What You Need To Know About Styrofoam and Plastic Bans in America
Many cities and states are cracking down on the use of Styrofoam and plastic containers or utensils in foodservice applications. Legislative acts controlling the use of these materials have been spreading along America’s coastlines and across the country. Because they impact any foodservice operation from food trucks to hospital cafeterias, it’s important you stay informed to avoid potential fines and costly fees.
If your business offers food to go, whether it’s in the form of take-out, delivery, or simply packing up a customer’s leftovers, chances are you’re familiar with Styrofoam. This widely used material is known for its durable, yet disposable properties which make it a staple amongst food trucks, delivery chains, caterers, and restaurants alike. Read on to learn why its convenience is being contested and if your city may be affected by recent bans.
What Is the Difference Between Styrofoam and Polystyrene?
Styrofoam is a trademarked name by the Dow Chemical Company to describe their closed-cell extruded polystyrene foam. It is often used interchangeably with expanded polystyrene (EPS) foam.
Polystyrene is a non-biodegradable hard plastic. Styrofoam and EPS foam are typically used in to-go applications including take-out containers, disposable utensils, and coffee cups.
Is Styrofoam Recyclable?
Yes. Polystyrene products are marked with a recyclable symbol featuring the number “6.” However, there are very few recycling centers across the country that accept and recycle Styrofoam.
Those that do accept this number 6 plastic typically need it to be cleaned and dried before being dropped off. Instead, the majority of America’s Styrofoam products are placed in landfills where the non-biodegradable material does not break down.
What States Have Banned Styrofoam Containers?
As of March 2018, Styrofoam has not been banned statewide anywhere in the United States. However, legislation banning Styrofoam has passed at the city level in the following areas. If you live in one of these states, contact your local government to find out if your city has been affected by these bans.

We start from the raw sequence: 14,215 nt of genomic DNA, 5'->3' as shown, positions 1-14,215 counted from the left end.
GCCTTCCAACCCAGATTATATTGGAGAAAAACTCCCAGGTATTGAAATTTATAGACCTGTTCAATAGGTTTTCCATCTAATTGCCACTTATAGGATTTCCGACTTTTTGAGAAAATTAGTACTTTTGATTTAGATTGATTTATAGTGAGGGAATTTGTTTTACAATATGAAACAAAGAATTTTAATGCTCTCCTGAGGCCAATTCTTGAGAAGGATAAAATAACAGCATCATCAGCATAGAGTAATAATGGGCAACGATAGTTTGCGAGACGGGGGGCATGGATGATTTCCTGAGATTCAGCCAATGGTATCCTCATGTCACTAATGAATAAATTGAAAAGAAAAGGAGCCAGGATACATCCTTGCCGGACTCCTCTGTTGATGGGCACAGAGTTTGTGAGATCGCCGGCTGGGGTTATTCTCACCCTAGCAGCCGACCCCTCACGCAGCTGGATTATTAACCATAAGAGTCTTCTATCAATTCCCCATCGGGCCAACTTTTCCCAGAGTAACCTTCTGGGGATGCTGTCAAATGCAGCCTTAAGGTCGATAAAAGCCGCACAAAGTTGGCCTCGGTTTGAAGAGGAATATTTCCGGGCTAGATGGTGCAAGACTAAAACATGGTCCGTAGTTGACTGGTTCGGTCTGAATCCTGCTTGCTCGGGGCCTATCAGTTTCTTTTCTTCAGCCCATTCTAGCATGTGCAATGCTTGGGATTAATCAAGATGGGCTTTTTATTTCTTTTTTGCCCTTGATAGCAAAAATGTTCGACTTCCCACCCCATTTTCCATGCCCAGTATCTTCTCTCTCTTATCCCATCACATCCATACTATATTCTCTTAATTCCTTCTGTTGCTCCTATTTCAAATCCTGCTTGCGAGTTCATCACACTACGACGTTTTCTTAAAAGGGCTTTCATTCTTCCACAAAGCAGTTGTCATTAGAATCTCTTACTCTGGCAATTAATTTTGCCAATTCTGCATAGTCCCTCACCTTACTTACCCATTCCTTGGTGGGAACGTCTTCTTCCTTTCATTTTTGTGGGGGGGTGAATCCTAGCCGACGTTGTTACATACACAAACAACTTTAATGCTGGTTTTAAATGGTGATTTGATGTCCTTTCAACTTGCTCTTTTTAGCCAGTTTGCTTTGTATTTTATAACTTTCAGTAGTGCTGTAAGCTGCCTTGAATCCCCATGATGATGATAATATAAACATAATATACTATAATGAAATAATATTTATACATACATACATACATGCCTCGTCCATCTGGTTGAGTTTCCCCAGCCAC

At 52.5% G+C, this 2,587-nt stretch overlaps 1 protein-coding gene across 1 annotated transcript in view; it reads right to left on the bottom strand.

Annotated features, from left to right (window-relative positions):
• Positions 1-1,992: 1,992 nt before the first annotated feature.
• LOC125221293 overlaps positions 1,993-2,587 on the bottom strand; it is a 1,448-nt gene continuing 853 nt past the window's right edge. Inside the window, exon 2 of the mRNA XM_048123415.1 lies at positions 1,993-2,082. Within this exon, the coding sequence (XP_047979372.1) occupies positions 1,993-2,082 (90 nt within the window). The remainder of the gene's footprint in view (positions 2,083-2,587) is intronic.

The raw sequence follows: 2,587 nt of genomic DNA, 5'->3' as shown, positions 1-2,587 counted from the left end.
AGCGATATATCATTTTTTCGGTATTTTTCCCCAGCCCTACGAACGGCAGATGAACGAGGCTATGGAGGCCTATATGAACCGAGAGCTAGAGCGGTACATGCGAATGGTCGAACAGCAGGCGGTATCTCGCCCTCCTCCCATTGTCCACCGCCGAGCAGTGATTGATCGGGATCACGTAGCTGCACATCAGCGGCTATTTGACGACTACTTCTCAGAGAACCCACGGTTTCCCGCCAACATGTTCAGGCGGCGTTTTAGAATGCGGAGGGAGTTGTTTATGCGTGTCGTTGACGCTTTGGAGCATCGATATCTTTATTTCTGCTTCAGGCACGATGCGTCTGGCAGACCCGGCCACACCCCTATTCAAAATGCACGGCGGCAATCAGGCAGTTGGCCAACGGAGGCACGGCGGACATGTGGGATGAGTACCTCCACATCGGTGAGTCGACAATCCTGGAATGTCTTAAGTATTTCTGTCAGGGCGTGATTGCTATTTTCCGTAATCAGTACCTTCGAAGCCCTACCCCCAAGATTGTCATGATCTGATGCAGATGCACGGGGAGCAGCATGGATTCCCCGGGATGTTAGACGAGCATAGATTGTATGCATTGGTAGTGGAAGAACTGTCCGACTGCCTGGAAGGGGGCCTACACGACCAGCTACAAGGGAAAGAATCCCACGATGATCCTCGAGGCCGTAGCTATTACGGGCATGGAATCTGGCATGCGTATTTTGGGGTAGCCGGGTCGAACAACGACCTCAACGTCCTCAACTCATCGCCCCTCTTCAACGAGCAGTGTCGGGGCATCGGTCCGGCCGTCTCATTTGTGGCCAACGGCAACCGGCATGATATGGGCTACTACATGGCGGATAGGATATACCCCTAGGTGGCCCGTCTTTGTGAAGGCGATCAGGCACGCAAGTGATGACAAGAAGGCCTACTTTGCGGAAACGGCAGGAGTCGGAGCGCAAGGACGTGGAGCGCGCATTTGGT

- New Jersey
- New York
- Washington, D.C.
If you live in an area currently affected by a Styrofoam ban, there are plenty of alternatives available to keep your take-out service running smoothly. Try any of these more environmentally friendly alternatives if you’re looking to comply with local regulations or get ahead of the curve in your city.
- PET Plastic
- PLA Plastic
- Paper/Double Poly Coated Paper
- Post-Consumer Paperboard
- Reusable polypropylene containers
Polyethylene terephthalate (PET) plastic is flexible, lightweight and recyclable.
Polylactic acid (PLA) plastic is a biodegradable plastic.
Double poly-coated paper products are durable and moisture resistant.
Sugarcane/bagasse is a biodegradable, compostable material designed with grease-resistant properties.
This paperboard’s post-consumer makeup combines environmentally friendly properties with the durability of paperboard construction.
Polypropylene features a durable, synthetic resin construction perfect for multiple-use applications.
Plastic Straw Bans in America
Another ban, typically focused around coastal regions, is meant to eliminate or limit the use of plastic straws, stirrers, and, in some cases, utensils. Similar to the ban on EPS foam, those advocating for the ban argue that single-use plastic items have a negative environmental impact. Also similar to the ban on Styrofoam, those opposed argue that more expensive biodegradable products could have a negative effect on their business’s bottom line.
What Cities Have Banned the Use of Plastic Straws?
Similar to the ban on the use of EPS foam products in foodservice, the ban on plastic straws has only been made at the city level. If you live in one of the states below, check with your local government to find out if your city is affected.
Plastic Straw Alternatives
If your food truck, banquet hall, catering business, or cafe currently operates in any of the affected areas mentioned above, it’s important to consider a few cost-effective alternatives to single-serve plastic straws. Whether you’re complying with local regulations or making an environmentally friendly switch on your own, here are a few plastic straw alternatives you can try.
- PLA Plastic
These PLA plastic (aka corn plastic) straws are compostable and biodegradable.
These festive paper straws are ideal for catered events or special occasions, and they break down easily after use.
When it comes to operating your foodservice business, it’s important to stay on top of possible legislative action that may affect your operational costs. Styrofoam and plastic are both big parts of take-out and delivery services, so finding an environmentally friendly option that complies with regulations without compromising your bottom line is imperative.